In the midst of a deadly measles outbreak in Samoa, a Sheba medical team flew to assist with the crisis.
In October 2019, Samoa, a tiny pacific nation of 200,000 inhabitants, suffered a massive measles outbreak. Due to low vaccination rates, the epidemic spread rapidly, and by December there were over 5,000 people infected and more than 70 deaths, most of whom were children.
With the local healthcare system on the verge of collapse, the Samoan government called on the World Health Organization (WHO) for international aid, and it urgently contacted Sheba Medical Center for assistance.
A team from Sheba’s Humanitarian and Disaster Response Center (HDRC) was dispatched within 48 hours. The team included two senior pediatricians, six nurses, and one physiotherapist, all experts in pediatric intensive care – a necessity given the large number of children suffering from severe measles-related complications.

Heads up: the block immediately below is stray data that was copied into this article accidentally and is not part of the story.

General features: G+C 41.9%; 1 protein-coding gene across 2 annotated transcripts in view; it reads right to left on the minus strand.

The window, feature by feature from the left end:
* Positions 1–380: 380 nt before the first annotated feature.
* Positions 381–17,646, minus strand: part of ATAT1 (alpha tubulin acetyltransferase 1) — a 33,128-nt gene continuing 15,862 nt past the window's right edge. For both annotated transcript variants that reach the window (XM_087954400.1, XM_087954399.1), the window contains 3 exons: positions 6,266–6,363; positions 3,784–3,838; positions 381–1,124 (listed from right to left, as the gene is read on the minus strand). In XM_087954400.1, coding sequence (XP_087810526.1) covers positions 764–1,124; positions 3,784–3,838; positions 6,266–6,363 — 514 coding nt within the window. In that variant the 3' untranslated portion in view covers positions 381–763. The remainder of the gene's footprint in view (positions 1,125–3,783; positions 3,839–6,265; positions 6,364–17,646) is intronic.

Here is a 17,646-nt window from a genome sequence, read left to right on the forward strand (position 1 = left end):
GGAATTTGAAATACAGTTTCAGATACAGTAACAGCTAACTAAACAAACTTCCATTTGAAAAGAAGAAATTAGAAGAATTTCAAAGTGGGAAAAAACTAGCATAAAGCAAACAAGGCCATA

Upon arrival in Samoa, the team immediately integrated into the Apia central hospital, working shoulder to shoulder with the Samoan medical teams as well as other international aid missions. Leveraging unique medical expertise, the HDRC team supported local medical professionals and provided much-needed guidance.
At Sheba, we are driven by the belief that everyone, everywhere, is entitled to high-quality healthcare, and are committed to addressing healthcare inequities at the individual, community, and systemic levels across the globe.